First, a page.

"What's the solution?" she asked. It can be found in Genesis 2, she said, where Adam and Eve care for the Garden of Eden but must restrain their appetites by not eating from a certain apple tree.
"We're here to enjoy the riches of the Earth, but in a way that preserves and protects it," she said.
Climate change, Titley said, "used to be an issue for environmentalists. Now it's important for issues of national security."
To grasp the issue at its most elemental level, he continued, "think about how climate is changing water.
"Water is salty where it used to be fresh, liquid where it used to be solid," said Titley. "We are changing the chemistry of the oceans."
Now a professor at Pennsylvania State University and director of its Center for Solutions to Weather and Climate Risk, Titley said his interest in the issue began years ago when the head of the Navy asked him to "find out what the body of evidence said" about global warming and "if we should be worried."
He concluded there was much cause for concern, he said, and projected several charts on a screen showing the rise of sea level, the weather-related disaster projections of major insurance companies, and a disturbing sequence of images showing how temperatures have been rising around the world since 1884.
For a century, the white and green zones depicting cooling and static temperatures shared space with the red showing warming. But starting about 30 years ago, the white and green began to decline, and the red zones grew and grew until, in 2012, nearly all the globe showed warming.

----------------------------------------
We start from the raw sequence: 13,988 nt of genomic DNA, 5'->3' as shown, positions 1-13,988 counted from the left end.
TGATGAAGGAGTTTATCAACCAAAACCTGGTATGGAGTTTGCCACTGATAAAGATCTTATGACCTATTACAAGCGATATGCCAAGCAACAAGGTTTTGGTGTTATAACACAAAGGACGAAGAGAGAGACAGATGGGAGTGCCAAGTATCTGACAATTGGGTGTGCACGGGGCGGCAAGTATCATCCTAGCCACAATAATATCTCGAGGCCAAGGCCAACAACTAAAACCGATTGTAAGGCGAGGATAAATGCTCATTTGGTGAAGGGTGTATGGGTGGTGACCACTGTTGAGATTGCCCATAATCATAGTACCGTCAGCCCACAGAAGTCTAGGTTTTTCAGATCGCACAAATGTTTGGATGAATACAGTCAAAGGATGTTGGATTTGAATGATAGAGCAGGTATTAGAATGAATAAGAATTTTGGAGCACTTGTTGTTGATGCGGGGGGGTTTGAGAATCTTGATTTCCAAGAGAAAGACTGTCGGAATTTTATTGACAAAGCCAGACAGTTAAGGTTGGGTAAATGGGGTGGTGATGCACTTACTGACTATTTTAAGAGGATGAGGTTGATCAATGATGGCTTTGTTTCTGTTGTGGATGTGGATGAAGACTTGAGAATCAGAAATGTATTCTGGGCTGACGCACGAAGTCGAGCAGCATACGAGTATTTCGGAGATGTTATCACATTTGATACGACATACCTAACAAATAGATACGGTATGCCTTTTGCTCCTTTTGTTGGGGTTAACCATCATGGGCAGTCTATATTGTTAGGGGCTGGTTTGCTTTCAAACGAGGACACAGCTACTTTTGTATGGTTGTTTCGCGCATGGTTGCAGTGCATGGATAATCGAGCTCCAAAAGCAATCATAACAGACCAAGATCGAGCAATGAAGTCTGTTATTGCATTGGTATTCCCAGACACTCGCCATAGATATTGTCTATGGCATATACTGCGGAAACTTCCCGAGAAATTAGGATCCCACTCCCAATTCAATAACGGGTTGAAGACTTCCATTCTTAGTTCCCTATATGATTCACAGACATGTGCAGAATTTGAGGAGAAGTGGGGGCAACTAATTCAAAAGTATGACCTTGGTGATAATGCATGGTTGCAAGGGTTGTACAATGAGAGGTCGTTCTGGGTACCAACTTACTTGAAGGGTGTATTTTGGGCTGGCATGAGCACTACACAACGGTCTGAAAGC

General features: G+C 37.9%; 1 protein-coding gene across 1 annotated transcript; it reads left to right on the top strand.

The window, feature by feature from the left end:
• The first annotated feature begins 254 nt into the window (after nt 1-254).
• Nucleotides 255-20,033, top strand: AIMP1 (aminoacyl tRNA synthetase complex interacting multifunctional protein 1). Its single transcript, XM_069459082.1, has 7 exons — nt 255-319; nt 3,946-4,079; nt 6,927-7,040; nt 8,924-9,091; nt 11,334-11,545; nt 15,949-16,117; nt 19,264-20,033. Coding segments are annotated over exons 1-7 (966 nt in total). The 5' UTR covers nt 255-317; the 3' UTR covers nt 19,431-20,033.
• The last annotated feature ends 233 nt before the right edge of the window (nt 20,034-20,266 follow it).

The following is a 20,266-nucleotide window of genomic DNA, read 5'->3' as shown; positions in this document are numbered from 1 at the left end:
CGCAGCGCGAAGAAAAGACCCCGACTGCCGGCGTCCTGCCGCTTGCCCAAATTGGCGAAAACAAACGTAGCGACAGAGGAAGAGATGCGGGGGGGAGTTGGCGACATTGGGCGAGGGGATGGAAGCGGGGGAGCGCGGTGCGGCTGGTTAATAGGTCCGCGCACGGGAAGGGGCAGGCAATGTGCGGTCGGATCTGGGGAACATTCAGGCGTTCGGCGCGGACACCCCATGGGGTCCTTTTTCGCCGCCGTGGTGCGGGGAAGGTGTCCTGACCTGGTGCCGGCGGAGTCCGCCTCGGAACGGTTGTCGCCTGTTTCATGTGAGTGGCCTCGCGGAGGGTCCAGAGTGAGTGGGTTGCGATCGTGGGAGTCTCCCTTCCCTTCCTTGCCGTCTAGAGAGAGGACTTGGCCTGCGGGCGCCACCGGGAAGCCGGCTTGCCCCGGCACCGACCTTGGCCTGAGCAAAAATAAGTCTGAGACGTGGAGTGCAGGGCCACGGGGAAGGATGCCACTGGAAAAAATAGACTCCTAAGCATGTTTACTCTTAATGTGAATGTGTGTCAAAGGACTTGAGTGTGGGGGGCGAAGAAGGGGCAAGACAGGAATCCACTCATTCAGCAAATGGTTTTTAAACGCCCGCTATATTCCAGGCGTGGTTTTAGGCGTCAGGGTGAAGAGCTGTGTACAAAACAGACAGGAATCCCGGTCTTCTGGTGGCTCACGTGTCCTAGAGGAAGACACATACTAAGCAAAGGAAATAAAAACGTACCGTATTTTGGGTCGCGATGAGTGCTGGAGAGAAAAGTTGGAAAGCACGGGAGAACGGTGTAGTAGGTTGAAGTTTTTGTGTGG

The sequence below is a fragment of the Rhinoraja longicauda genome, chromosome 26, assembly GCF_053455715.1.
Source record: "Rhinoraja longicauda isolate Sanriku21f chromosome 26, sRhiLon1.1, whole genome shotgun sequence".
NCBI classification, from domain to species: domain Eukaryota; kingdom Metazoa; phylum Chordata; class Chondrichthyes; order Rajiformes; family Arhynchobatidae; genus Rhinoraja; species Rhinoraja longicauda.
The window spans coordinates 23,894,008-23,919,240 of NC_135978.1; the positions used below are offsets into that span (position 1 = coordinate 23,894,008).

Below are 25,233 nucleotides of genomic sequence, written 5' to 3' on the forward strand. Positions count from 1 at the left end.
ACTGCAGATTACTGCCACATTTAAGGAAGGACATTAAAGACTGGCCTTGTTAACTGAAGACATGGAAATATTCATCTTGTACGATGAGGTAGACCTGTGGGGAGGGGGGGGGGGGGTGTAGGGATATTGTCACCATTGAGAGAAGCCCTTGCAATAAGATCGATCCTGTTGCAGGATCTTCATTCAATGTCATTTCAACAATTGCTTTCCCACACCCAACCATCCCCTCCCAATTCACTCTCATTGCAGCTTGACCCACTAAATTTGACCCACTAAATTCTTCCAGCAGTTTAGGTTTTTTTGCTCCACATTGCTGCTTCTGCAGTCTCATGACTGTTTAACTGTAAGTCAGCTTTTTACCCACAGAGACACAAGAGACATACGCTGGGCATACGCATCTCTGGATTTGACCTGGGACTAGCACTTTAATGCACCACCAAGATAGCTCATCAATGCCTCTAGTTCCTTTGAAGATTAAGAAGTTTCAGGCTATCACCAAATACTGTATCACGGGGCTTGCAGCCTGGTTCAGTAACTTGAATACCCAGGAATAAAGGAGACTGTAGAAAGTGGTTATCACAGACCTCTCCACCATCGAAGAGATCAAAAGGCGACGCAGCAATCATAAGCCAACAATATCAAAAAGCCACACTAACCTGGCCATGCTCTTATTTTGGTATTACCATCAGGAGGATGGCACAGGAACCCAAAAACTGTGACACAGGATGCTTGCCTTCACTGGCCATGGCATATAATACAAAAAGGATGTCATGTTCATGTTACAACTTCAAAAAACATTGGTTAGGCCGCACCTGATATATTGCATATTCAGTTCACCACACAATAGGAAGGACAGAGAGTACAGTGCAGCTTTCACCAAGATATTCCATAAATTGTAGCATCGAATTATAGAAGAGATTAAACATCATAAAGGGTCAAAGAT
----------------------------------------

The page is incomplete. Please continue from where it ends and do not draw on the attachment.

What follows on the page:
Another sequence, using satellite images, showed a rapid decline and near-disappearance of sea ice north of Greenland between 1994 and 2012. "It's not coming back," he said.
While the ice flow above Greenland might not hit home to some people, Titley said, climate change could arguably be a factor in the rise of ISIS, the radical, violent Islamic extremist group that has taken over much of Syria and Iraq.
Syria's longtime dictator, Bashar al-Assad, drained so much of the country's water resources in the 1990s to create agricultural independence for his country, Titley said, that it had nothing to fall back on when a drought began six years ago.
As crops failed, hundreds of thousands of farm families poured into Syria's cities just as these were swelling with refugees from the chaos in Iraq.
"The [Assad] government was not able to care for them. So what happened? ISIS came along and said 'We'll take care of you.' And by now the people were desperate" for rescue. ISIS attracted thousands of devotees and warriors "and we ended up with this horrific situation.
"Climate change was not the cause" of it, Titley added, "but it was one of the necessary components, one of the links in the chain."
Cardin and Titley were followed by Jalonne White-Newsome, a federal policy analyst for WE ACT for Environmental Justice, a New York-based program that monitors the impact of environmental degradation on the poor and minorities.
"Climate change can have really bad impacts on folks," she said. "If you take care of the most vulnerable, you're taking care of a lot of people."